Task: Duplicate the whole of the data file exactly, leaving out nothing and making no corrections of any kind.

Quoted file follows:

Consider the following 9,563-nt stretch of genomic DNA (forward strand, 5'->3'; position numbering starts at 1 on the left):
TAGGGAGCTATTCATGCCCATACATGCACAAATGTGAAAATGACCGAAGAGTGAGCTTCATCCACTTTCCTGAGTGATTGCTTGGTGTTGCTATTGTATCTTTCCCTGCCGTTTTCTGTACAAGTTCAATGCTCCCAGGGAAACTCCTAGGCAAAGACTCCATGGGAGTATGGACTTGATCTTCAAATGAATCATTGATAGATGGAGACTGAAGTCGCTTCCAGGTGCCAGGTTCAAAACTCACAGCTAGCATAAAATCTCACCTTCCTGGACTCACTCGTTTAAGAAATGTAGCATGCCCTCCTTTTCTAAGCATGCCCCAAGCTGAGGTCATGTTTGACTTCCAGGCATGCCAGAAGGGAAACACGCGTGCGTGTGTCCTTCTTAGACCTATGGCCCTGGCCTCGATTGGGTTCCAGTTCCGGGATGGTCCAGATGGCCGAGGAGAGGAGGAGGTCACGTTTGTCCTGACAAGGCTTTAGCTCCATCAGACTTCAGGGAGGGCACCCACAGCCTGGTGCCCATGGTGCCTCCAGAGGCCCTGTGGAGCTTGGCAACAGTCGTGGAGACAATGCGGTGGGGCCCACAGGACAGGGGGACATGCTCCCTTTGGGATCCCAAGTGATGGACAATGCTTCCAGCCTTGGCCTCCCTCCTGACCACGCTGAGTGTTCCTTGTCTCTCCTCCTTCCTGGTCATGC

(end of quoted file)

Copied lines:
Consider the following 9,563-nt stretch of genomic DNA (forward strand, 5'->3'; position numbering starts at 1 on the left):
TAGGGAGCTATTCATGCCCATACATGCACAAATGTGAAAATGACCGAAGAGTGAGCTTCATCCACTTTCCTGAGTGATTGCTTGGTGTTGCTATTGTATCTTTCCCTGCCGTTTTCTGTACAAGTTCAATGCTCCCAGGGAAACTCCTAGGCAAAGACTCCATGGGAGTATGGACTTGATCTTCAAATGAATCATTGATAGATGGAGACTGAAGTCGCTTCCAGGTGCCAGGTTCAAAACTCACAGCTAGCATAAAATCTCACCTTCCTGGACTCACTCGTTTAAGAAATGTAGCATGCCCTCCTTTTCTAAGCATGCCCCAAGCTGAGGTCATGTTTGACTTCCAGGCATGCCAGAAGGGAAACACGCGTGCGTGTGTCCTTCTTAGACCTATGGCCCTGGCCTCGATTGGGTTCCAGTTCCGGGATGGTCCAGATGGCCGAGGAGAGGAGGAGGTCACGTTTGTCCTGACAAGGCTTTAGCTCCATCAGACTTCAGGGAGGGCACCCACAGCCTGGTGCCCATGGTGCCTCCAGAGGCCCTGTGGAGCTTGGCAACAGTCGTGGAGACAATGCGGTGGGGCCCACAGGACAGGGGGACATGCTCCCTTTGGGATCCCAAGTGATGGACAATGCTTCCAGCCTTGGCCTCCCTCCTGACCACGCTGAGTGTTCCTTGTCTCTCCTCCTTCCTGGTCATGC